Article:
The Florida ridesharing lawsuit filed by two taxi companies and an individual against the Florida Department of Highway Safety and Motor Vehicles (FDHSMV) is getting more contentious by the day.
Two motions have been filed by the plaintiffs – Florida taxi companies B&L Services Inc. of Fort Lauderdale, Capital Transportation Inc. of Tallahassee, and individual Jeremy Lynch – in the last week in response to FDHSMV’s Oct. 27 motion that the plaintiffs’ lawsuit should be dismissed.
The original lawsuit was initiated by the taxi companies as a means to get resolution to inquiries on the insurance requirements and regulations of the Florida ridesharing industry.
The FDHSMV had failed to respond to numerous requests from the Florida taxi industry over whether for-hire passenger transportation vehicles used by Uber, Lyft and other transportation network companies (TNCs) comply with minimum insurance required by Florida statutes, according to B&L Transportation President John Camillo.
The taxi companies claim their reason for bringing the complaint back in September was to even the playing field between their businesses and TNC companies, which are currently not required to have the same level of insurance as other for-hire vehicles currently operating in Florida.
The first of the most recent motions was filed Nov. 16 in response to the FDHSMV’s request last month to have the case dismissed by Judge George S. Reynolds III of the Second Judicial Circuit Court for Leon County after Reynolds ordered FDHSMV to respond to the complaint on Sept. 17.
FDHSMV claimed in its motion that the taxi companies had no merit to bring the complaint because they were not named parties in the case. The motion to dismiss by the FDHSMV also stated the plaintiffs had misinterpreted Florida’s financial responsibility law for for-hire vehicles defined in Florida Statute 324.032.
In addition, FDHSMV claimed in the motion that the Florida Office of Insurance Regulation (OIR) was actually the state agency responsible for compliance and enforcement of the statutes “related to insurance requirements in Florida, including their interpretation.” FHDSMV contended the case should be dismissed because OIR was not party to the proceedings.
The plaintiffs fired back in their Nov. 16 reply that they do have standing to bring the action against FDHSMV because they are seeking interpretation of the statute “as it applies to all for-hire passenger transportation vehicles,” not just those of TNCs such as Uber and Lyft.
“There is no more proper party than Plaintiff Cab Companies to seek declaratory relief regarding Florida Statutes… Plaintiff Cab Companies are required to comply with these statutes because they are for-hire passenger transportation vehicles, and thus required to spend millions of dollars a year for liability insurance,” the plaintiff’s motion states.
On Nov. 20, the plaintiffs’ put forth another motion to the court requesting sanctions against FDHSMV for asserting “frivolous arguments” and that the plaintiffs be awarded attorney’s fees and costs. The motion also requested the court strike FDHSMV’s response if they do not withdraw it first.
The plaintiffs’ motion cites a written statement from FDHSMV Press Secretary Alexis Bakofsky to Insurance Journal on Nov. 2 regarding the FDHSMV’s motion to dismiss: “The Florida Department of Highway Safety and Motor Vehicles is responsible for enforcing any state statute that oversees financial responsibility for motor vehicles under the provisions of the current law, Chapter 324, F.S.”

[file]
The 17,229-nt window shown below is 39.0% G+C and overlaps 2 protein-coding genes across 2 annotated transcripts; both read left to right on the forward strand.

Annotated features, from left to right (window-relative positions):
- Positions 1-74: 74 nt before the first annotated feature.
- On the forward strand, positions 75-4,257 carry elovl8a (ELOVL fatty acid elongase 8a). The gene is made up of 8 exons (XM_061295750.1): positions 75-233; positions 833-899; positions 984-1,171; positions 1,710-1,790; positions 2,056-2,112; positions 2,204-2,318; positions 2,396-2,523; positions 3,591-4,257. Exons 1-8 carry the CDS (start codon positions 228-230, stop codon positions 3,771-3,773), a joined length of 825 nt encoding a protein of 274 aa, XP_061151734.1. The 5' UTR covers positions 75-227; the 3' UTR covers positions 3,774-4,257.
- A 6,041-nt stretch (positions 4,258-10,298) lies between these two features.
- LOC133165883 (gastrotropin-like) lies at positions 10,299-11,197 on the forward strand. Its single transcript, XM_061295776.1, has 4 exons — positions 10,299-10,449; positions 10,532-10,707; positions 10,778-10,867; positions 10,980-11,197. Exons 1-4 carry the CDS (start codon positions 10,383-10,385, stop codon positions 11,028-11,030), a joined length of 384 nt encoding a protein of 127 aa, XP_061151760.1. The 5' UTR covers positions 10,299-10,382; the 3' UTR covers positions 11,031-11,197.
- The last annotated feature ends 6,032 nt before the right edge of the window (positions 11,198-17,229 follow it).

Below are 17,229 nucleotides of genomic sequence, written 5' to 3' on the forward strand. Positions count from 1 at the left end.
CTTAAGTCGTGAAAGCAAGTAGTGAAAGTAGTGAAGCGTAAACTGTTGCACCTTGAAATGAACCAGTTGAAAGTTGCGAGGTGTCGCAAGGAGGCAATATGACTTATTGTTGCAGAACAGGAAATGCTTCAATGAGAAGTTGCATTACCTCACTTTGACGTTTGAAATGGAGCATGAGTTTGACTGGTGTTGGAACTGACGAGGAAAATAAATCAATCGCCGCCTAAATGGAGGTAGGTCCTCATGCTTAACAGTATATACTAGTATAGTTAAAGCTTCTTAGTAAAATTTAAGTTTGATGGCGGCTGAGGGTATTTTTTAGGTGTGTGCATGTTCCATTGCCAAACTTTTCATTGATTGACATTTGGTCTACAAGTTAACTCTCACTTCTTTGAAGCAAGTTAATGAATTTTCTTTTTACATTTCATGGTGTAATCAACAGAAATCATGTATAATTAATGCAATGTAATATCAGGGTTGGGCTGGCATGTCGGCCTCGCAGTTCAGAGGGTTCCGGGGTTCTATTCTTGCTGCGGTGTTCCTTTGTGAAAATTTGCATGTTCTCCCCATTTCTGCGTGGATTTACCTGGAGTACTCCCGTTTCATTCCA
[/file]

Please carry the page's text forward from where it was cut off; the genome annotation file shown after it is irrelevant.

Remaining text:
“This article and statement by FDHSMV’s Press Secretary… in and of itself, should justify the Court entering an Order to Show Cause and opportunity for [FDHSMV] to be heard as to why they should not be sanctioned for the representations in their response on such a critically important matter of public interest, i.e., liability insurance for for-hire passenger transportation vehicles.”
Bakofsky responded to Insurance Journal‘s request for comment on the most recent motion with an e-mail Nov. 23 saying “As this is pending litigation, we cannot provide comment.”
The plaintiff’s motion also cites an Insurance Journal podcast with Florida Insurance Commissioner Kevin McCarty on Nov. 5 in which he states the financial responsibility law is not under the purview of the Office of Insurance Regulation or under the Florida Insurance Code.
“We have repeatedly stated that the role of the Office is to determine if insurance coverage complies with the Insurance Code, not whether it complies with the financial responsibility law,” McCarty told Insurance Journal. “It is not within our statutory jurisdiction to express an opinion as to whether or not a given policy satisfies the requirement of the financial responsibility law. That is not under our jurisdiction. That determination lies within the agency authority of the Florida Department of Highway Safety and Motor Vehicles.”
McCarty also stated FDHSMV’s motion to dismiss the complaint because the taxi companies are non-parties and therefore not under the jurisdiction of the court was an “interesting argument.”
In the meantime, all parties await a decision by Judge Reynolds to see if the case will move forward.
“The court has not given an indication on when it will rule. However, in my opinion, it is possible and likely that DHSMV will end up withdrawing their response. If they don’t, we have asked the Court to strike it,” said Ryan Andrews, co-counsel for the plaintiffs, in an e-mail to Insurance Journal. “Thankfully OIR spoke on the issue and was able to clear any confusion DHSMV may have had about the statutes they are required to administer and enforce.”
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